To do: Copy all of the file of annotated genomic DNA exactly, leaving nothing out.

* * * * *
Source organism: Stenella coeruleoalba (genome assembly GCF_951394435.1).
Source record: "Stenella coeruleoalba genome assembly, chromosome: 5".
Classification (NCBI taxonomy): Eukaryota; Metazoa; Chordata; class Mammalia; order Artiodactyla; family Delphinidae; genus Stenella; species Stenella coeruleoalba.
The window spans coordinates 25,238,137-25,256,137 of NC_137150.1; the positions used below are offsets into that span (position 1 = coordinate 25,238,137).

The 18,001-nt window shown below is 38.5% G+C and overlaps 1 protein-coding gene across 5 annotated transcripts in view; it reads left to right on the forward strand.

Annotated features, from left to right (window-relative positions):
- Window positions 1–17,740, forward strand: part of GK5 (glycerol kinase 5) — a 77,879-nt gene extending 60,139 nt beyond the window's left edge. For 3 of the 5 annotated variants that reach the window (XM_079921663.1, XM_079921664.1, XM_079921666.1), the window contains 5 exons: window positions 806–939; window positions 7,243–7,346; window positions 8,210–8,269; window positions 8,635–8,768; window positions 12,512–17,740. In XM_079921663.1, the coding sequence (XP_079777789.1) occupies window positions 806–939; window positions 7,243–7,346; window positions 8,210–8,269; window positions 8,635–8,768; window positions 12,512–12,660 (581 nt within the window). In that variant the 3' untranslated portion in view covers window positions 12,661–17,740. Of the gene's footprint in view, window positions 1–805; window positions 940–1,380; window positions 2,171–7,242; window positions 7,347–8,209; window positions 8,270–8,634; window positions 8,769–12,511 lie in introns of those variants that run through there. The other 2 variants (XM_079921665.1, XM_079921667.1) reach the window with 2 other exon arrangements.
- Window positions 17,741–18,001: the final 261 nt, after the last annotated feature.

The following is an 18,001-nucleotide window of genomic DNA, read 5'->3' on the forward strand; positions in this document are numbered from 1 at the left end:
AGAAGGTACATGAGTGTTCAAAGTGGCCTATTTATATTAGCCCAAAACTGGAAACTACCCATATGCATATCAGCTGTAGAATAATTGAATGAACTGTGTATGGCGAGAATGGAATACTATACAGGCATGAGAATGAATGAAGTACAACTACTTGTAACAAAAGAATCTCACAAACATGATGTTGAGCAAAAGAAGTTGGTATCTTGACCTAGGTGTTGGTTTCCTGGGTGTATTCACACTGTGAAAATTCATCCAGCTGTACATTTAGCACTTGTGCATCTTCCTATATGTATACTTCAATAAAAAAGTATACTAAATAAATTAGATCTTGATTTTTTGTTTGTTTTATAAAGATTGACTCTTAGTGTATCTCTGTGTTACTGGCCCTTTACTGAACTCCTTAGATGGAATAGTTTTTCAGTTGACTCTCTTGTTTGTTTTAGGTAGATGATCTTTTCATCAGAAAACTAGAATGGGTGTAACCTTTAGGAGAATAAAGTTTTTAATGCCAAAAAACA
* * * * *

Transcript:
Source organism: Stenella coeruleoalba (genome assembly GCF_951394435.1).
Source record: "Stenella coeruleoalba genome assembly, chromosome: 5".
Classification (NCBI taxonomy): Eukaryota; Metazoa; Chordata; class Mammalia; order Artiodactyla; family Delphinidae; genus Stenella; species Stenella coeruleoalba.
The window spans coordinates 25,238,137-25,256,137 of NC_137150.1; the positions used below are offsets into that span (position 1 = coordinate 25,238,137).

The 18,001-nt window shown below is 38.5% G+C and overlaps 1 protein-coding gene across 5 annotated transcripts in view; it reads left to right on the forward strand.

Annotated features, from left to right (window-relative positions):
- Window positions 1–17,740, forward strand: part of GK5 (glycerol kinase 5) — a 77,879-nt gene extending 60,139 nt beyond the window's left edge. For 3 of the 5 annotated variants that reach the window (XM_079921663.1, XM_079921664.1, XM_079921666.1), the window contains 5 exons: window positions 806–939; window positions 7,243–7,346; window positions 8,210–8,269; window positions 8,635–8,768; window positions 12,512–17,740. In XM_079921663.1, the coding sequence (XP_079777789.1) occupies window positions 806–939; window positions 7,243–7,346; window positions 8,210–8,269; window positions 8,635–8,768; window positions 12,512–12,660 (581 nt within the window). In that variant the 3' untranslated portion in view covers window positions 12,661–17,740. Of the gene's footprint in view, window positions 1–805; window positions 940–1,380; window positions 2,171–7,242; window positions 7,347–8,209; window positions 8,270–8,634; window positions 8,769–12,511 lie in introns of those variants that run through there. The other 2 variants (XM_079921665.1, XM_079921667.1) reach the window with 2 other exon arrangements.
- Window positions 17,741–18,001: the final 261 nt, after the last annotated feature.

The following is an 18,001-nucleotide window of genomic DNA, read 5'->3' on the forward strand; positions in this document are numbered from 1 at the left end:
AGAAGGTACATGAGTGTTCAAAGTGGCCTATTTATATTAGCCCAAAACTGGAAACTACCCATATGCATATCAGCTGTAGAATAATTGAATGAACTGTGTATGGCGAGAATGGAATACTATACAGGCATGAGAATGAATGAAGTACAACTACTTGTAACAAAAGAATCTCACAAACATGATGTTGAGCAAAAGAAGTTGGTATCTTGACCTAGGTGTTGGTTTCCTGGGTGTATTCACACTGTGAAAATTCATCCAGCTGTACATTTAGCACTTGTGCATCTTCCTATATGTATACTTCAATAAAAAAGTATACTAAATAAATTAGATCTTGATTTTTTGTTTGTTTTATAAAGATTGACTCTTAGTGTATCTCTGTGTTACTGGCCCTTTACTGAACTCCTTAGATGGAATAGTTTTTCAGTTGACTCTCTTGTTTGTTTTAGGTAGATGATCTTTTCATCAGAAAACTAGAATGGGTGTAACCTTTAGGAGAATAAAGTTTTTAATGCCAAAAAACA